Is this a solid body hummingbird guitar?
I got a new guitar, which has the hummingbird pickguard and a nice cherry sunburst finish. Its made by Peerless and is from the 80s. Sounds great, even with the ancient grungy strings that are currently on it........ahh, string decisions, that's for another thread......... Everything about it is just like the Gibson hummer, but the fretboard markers are standard pearl dots not the double parallelograms like the Gibsons. Inside says AF351 if that helps. So I'm just wondering if any of the folks on this forum have played a Peerless acoustic like this (opinions of more experienced guitarists welcome! ), and more importantly, is the top solid wood? Its hard to tell because the finish isn't natural so the staining around the sound hole makes any grain really hard to see. I havn't been able to find anything on a peerless hummingbird, only the epiphone one.....and there isn't much contact info from the Peerless guitar company....so that's been frustrating and I thought I'd just ask the gurus here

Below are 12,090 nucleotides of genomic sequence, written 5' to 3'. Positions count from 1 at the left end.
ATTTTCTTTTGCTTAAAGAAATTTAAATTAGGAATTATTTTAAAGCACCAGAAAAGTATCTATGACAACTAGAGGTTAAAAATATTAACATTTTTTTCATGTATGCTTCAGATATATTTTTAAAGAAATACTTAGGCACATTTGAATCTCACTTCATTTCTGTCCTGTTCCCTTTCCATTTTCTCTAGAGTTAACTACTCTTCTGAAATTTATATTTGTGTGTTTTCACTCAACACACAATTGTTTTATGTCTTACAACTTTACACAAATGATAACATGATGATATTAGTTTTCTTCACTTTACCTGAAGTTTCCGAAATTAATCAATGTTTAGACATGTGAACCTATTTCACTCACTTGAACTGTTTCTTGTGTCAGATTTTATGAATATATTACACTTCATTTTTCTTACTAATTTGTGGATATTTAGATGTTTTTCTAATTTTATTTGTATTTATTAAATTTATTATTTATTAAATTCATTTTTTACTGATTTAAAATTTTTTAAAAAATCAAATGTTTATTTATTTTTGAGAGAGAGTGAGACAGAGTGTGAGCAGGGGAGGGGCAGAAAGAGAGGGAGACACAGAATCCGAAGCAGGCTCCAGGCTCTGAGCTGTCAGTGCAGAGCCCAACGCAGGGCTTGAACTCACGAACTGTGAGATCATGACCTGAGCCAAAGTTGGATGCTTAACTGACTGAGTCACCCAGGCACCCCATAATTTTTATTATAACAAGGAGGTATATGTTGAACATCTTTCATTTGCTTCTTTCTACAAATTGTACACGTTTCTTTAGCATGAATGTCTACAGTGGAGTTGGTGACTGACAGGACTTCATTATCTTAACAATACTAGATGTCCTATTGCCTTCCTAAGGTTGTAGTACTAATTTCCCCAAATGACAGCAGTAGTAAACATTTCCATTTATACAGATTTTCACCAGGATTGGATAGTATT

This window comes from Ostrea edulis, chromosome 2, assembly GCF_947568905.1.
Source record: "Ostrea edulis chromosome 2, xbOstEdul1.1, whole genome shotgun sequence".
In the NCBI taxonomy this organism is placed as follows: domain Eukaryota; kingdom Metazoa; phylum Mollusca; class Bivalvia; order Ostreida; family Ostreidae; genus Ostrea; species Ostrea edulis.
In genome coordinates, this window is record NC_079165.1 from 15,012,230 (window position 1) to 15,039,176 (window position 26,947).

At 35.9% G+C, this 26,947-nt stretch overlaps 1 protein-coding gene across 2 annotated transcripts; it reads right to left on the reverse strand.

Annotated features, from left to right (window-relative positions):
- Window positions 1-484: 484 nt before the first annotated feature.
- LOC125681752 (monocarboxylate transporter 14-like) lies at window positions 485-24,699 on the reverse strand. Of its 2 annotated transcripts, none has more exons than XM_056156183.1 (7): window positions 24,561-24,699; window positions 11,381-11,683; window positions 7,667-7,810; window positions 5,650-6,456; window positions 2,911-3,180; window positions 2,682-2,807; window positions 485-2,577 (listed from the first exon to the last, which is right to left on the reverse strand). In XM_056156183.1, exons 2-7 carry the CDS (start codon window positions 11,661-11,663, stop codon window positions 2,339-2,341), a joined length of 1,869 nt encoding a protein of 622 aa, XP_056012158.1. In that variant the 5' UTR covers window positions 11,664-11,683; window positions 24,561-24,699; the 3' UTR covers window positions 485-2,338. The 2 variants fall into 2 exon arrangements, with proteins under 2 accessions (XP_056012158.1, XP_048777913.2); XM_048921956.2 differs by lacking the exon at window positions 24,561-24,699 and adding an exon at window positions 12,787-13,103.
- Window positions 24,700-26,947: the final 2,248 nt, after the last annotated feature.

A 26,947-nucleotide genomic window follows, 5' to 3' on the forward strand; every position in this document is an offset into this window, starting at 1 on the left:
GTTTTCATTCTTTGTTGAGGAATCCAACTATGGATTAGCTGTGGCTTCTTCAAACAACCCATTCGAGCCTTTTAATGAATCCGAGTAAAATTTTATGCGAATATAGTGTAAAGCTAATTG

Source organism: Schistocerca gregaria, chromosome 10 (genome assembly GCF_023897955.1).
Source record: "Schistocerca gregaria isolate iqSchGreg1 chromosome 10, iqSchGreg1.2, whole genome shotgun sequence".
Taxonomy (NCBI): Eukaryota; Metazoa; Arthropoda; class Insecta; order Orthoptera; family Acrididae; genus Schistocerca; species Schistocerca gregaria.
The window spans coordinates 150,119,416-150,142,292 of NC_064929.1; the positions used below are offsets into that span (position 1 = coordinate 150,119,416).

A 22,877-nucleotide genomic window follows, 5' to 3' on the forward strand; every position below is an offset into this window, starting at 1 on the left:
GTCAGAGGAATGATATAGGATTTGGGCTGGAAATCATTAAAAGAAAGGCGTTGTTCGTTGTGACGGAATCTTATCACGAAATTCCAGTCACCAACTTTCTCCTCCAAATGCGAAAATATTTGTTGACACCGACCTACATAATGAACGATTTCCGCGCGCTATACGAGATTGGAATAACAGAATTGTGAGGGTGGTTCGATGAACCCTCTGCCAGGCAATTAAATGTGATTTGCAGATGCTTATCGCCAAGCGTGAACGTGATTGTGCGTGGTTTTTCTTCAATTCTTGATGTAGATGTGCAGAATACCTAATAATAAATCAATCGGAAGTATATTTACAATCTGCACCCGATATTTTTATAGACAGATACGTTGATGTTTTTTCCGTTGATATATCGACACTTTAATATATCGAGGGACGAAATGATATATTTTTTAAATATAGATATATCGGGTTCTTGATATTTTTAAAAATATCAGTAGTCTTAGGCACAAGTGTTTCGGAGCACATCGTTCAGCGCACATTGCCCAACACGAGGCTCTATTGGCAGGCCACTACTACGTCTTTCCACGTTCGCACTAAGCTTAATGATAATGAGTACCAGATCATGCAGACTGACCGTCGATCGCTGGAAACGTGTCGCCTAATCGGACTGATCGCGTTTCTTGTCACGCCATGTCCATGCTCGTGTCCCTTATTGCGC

Forgot to mention, this guitar has a crack going across the heel of the neck (from side to side). I filled the crack using titebond glue which is ok. But now I noticed that at the 12th fret 6th string the action is around 5mm, which is above the factory standard for most Gibsons, Taylors, Martins, and other big brands......I prefer the regular action height, any lower and the fret buzz tends to drive me nuts.
Also, Can I lower the action without damaging the guitar further (given that it is cracked on the heel)?? I believe changing string guages will also mean truss rod adjustment at some point so would that be an issue as well??
Just wanted to check before I start tinkering 8)
I couldn't find anything on it either. But to see if it's a solid top, look at the grain pattern of an area where you can see the grain on top clearly, from inside with a small mirror. It should match the top if it's solid. If it's veneer/laminate it won't match. Non-solid tops are not necessarily bad, so I wouldn't worry about it too much if it sounds good. The main bad side is possible reduced strength, because you don't really know what the center or bottom layer is. Of course it effects the sound also.
As far as the cracked heel goes, not much to be done there if you already filled it. Correct fix is to remove strings, then apply proper glue (possibly with a syringe), and clamp. Adjusting the truss rod won't compensate if your fix changed the angle of the neck to the body.
"Well, I hope the neighbors like THIS song!"